Thompson should like to propose a deal to this Court, since this is obviously how this Court operates: Thompson will change his party affiliate to “Democrat,” pronounce his fondness for gay adoption and the gay lifestyle, have sex with 16-year-old prostitutes, have forced sex with his female clients, launder money for the Medellin cocaine cartel to benefit Roy Black, confine his criticisms, like the aforementioned Roy Black, to Florida judges on national television rather than in Thompson’s letters to those judges, represent the porn-to-kids industry rather than attack it, stalk a former employee, as did Thompson Bar complainant Tom Tew, commit perjury like Larry Kellogg and Al Cardenas to try to nail an anti-obscenity crusader, and last, but not least, exhibit the Spitzer-eclipsing hubris of one of you sitting on the Supreme Court and announce that we need to round up lawyers with bad manners and suspend them, the United States Constitution notwithstanding.

If Thompson does all of that, will you, this Honorable Court, give me a “get out of jail free and get out of disbarment free” card? Apparently one has to be a pervert to catch a break from this Court and its “official arm,” The Floriduh Bar."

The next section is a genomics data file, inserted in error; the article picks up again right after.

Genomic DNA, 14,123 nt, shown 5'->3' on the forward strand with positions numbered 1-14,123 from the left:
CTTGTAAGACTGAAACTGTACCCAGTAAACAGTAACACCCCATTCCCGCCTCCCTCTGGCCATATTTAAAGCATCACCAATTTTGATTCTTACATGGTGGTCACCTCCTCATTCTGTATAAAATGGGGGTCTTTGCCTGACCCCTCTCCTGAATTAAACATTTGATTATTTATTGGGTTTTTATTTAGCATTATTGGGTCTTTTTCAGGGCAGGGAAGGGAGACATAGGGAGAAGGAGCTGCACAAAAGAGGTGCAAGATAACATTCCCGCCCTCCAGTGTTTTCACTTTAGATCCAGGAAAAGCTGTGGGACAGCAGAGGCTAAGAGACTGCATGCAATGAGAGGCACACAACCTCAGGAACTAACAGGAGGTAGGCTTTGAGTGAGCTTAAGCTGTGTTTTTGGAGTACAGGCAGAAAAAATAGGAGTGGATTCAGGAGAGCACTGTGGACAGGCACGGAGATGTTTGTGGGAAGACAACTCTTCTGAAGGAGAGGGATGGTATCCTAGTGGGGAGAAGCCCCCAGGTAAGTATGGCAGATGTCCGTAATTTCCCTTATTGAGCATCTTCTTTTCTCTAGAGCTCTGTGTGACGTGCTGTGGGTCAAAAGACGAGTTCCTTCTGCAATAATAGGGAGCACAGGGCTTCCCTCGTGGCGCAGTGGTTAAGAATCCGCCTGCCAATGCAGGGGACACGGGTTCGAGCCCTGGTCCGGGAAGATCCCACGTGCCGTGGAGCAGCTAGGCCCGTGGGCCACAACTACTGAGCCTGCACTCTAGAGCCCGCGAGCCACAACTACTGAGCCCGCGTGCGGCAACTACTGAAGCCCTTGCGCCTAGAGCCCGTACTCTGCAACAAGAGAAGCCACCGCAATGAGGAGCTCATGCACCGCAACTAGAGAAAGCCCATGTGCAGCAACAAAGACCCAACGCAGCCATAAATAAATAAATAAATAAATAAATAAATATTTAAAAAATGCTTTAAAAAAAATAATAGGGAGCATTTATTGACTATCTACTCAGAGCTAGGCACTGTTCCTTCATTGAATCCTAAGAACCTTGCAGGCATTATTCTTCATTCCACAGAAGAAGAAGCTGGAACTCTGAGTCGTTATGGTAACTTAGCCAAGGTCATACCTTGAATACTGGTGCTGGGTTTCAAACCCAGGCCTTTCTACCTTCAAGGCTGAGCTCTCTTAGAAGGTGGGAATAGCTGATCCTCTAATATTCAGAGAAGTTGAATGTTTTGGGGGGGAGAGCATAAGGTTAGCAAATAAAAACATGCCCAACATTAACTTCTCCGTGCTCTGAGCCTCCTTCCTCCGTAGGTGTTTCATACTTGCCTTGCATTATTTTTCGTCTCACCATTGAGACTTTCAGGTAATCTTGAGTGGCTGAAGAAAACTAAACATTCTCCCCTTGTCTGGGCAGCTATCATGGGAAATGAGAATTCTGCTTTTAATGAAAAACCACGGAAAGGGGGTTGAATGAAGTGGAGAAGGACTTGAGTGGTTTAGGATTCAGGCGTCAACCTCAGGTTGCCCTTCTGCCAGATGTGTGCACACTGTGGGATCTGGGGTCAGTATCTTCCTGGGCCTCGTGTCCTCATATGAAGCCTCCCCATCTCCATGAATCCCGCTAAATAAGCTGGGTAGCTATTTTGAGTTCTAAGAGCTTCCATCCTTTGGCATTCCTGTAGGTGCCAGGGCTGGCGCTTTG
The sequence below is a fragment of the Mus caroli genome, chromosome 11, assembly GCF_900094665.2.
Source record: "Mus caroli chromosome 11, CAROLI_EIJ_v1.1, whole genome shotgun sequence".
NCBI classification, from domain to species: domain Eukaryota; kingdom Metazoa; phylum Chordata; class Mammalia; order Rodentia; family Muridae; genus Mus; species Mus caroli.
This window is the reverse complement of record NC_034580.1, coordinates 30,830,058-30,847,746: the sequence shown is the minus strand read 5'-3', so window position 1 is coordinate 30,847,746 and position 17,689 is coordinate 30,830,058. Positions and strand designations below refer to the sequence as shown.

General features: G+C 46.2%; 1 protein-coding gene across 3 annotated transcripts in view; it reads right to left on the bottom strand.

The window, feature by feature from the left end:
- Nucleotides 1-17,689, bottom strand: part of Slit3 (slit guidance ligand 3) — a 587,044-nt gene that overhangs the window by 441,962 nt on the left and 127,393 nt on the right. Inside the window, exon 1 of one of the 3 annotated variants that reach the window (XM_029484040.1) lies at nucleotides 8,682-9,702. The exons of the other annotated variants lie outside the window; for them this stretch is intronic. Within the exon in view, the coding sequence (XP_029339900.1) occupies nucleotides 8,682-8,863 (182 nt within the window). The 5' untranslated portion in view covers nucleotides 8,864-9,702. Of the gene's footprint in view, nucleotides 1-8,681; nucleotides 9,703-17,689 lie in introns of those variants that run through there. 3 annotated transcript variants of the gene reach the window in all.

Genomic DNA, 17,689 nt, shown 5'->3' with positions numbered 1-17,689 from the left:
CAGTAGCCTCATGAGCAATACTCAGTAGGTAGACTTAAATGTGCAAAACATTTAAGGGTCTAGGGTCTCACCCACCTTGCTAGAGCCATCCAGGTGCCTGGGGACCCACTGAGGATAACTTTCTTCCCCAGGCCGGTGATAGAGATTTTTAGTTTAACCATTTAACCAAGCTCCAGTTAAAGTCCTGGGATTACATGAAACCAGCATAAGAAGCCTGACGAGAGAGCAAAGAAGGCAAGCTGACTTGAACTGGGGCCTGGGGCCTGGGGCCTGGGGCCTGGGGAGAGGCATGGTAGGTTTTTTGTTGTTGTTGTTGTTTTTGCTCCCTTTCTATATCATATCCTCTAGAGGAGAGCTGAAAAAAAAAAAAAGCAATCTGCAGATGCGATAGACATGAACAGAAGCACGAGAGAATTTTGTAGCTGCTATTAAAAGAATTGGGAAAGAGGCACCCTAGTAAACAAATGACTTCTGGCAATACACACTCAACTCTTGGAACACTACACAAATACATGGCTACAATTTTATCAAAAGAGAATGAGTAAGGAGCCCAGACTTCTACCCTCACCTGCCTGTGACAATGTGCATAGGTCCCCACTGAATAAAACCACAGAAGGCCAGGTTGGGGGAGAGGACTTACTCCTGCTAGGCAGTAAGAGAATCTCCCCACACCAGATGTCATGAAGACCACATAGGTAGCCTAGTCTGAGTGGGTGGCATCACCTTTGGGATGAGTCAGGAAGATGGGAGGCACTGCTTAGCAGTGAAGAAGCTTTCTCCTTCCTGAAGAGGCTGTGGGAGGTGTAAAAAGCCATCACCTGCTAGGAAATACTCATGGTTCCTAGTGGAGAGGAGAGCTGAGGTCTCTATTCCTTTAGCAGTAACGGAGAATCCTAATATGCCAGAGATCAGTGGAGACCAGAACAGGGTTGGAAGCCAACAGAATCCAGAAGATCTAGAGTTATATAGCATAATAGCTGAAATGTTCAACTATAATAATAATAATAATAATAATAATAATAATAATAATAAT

Rumpole notes: no one can ever accuse Mr. Thompson of backing down in the face of adversity.

See You in Court on Monday, have a nice weekend and enjoy this great weather.

Thursday, March 13, 2008



Several alert readers have emailed us that the Florida Supreme Court (motto: Gore Should be President) has upheld the new conflict public defender's office, what we have been calling the ROC.

The order is below.


A tricky disorderly conduct case has kept us in court for the last few days so we haven't had a chance to review the order. But it seems clear that ROC n roll is here to stay.

Remember that we all still owe big thanks to the FACDL lawyers who worked on this pro bono.

See You In Court.

Wednesday, March 12, 2008


From Wikipedia:

Hubris or hybris (Greek ὕβριςa) according to its modern usage, is exaggerated self pride, arrogance or self-confidence (overbearing pride), often resulting in fatal retribution. In Ancient Greece, "hubris" referred to actions taken in order to shame and humiliate the victim, thereby making oneself seem superior.